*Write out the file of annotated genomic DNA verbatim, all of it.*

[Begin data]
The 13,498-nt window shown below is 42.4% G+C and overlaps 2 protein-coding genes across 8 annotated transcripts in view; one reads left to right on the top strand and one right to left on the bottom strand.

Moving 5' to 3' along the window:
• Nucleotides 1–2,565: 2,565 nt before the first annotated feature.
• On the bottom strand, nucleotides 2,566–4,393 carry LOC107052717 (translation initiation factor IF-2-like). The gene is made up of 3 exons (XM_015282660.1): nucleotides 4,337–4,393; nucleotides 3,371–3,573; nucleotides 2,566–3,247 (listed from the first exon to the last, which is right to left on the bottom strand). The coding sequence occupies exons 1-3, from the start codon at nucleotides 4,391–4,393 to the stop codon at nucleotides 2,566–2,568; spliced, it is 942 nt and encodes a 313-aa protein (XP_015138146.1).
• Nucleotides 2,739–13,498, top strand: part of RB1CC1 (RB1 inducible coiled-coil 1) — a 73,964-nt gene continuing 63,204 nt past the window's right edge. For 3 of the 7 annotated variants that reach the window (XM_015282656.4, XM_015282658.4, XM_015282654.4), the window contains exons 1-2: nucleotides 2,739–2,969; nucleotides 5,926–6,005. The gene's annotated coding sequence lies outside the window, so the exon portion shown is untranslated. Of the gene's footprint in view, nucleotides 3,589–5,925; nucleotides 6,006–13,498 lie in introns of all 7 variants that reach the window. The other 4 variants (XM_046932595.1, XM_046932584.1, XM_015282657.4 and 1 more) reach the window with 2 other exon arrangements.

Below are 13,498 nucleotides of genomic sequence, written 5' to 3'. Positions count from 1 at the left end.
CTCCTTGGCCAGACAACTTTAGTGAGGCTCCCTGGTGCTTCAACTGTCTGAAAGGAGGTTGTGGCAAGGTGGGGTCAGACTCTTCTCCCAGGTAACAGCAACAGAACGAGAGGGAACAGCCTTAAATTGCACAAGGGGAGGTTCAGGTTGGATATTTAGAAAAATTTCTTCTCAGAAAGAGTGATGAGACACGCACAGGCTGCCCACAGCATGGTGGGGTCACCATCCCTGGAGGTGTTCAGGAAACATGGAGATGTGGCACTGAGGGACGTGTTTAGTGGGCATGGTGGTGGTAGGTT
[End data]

The 13,498-nt window shown below is 42.4% G+C and overlaps 2 protein-coding genes across 8 annotated transcripts in view; one reads left to right on the top strand and one right to left on the bottom strand.

Moving 5' to 3' along the window:
• Nucleotides 1–2,565: 2,565 nt before the first annotated feature.
• On the bottom strand, nucleotides 2,566–4,393 carry LOC107052717 (translation initiation factor IF-2-like). The gene is made up of 3 exons (XM_015282660.1): nucleotides 4,337–4,393; nucleotides 3,371–3,573; nucleotides 2,566–3,247 (listed from the first exon to the last, which is right to left on the bottom strand). The coding sequence occupies exons 1-3, from the start codon at nucleotides 4,391–4,393 to the stop codon at nucleotides 2,566–2,568; spliced, it is 942 nt and encodes a 313-aa protein (XP_015138146.1).
• Nucleotides 2,739–13,498, top strand: part of RB1CC1 (RB1 inducible coiled-coil 1) — a 73,964-nt gene continuing 63,204 nt past the window's right edge. For 3 of the 7 annotated variants that reach the window (XM_015282656.4, XM_015282658.4, XM_015282654.4), the window contains exons 1-2: nucleotides 2,739–2,969; nucleotides 5,926–6,005. The gene's annotated coding sequence lies outside the window, so the exon portion shown is untranslated. Of the gene's footprint in view, nucleotides 3,589–5,925; nucleotides 6,006–13,498 lie in introns of all 7 variants that reach the window. The other 4 variants (XM_046932595.1, XM_046932584.1, XM_015282657.4 and 1 more) reach the window with 2 other exon arrangements.

Below are 13,498 nucleotides of genomic sequence, written 5' to 3'. Positions count from 1 at the left end.
CTCCTTGGCCAGACAACTTTAGTGAGGCTCCCTGGTGCTTCAACTGTCTGAAAGGAGGTTGTGGCAAGGTGGGGTCAGACTCTTCTCCCAGGTAACAGCAACAGAACGAGAGGGAACAGCCTTAAATTGCACAAGGGGAGGTTCAGGTTGGATATTTAGAAAAATTTCTTCTCAGAAAGAGTGATGAGACACGCACAGGCTGCCCACAGCATGGTGGGGTCACCATCCCTGGAGGTGTTCAGGAAACATGGAGATGTGGCACTGAGGGACGTGTTTAGTGGGCATGGTGGTGGTAGGTT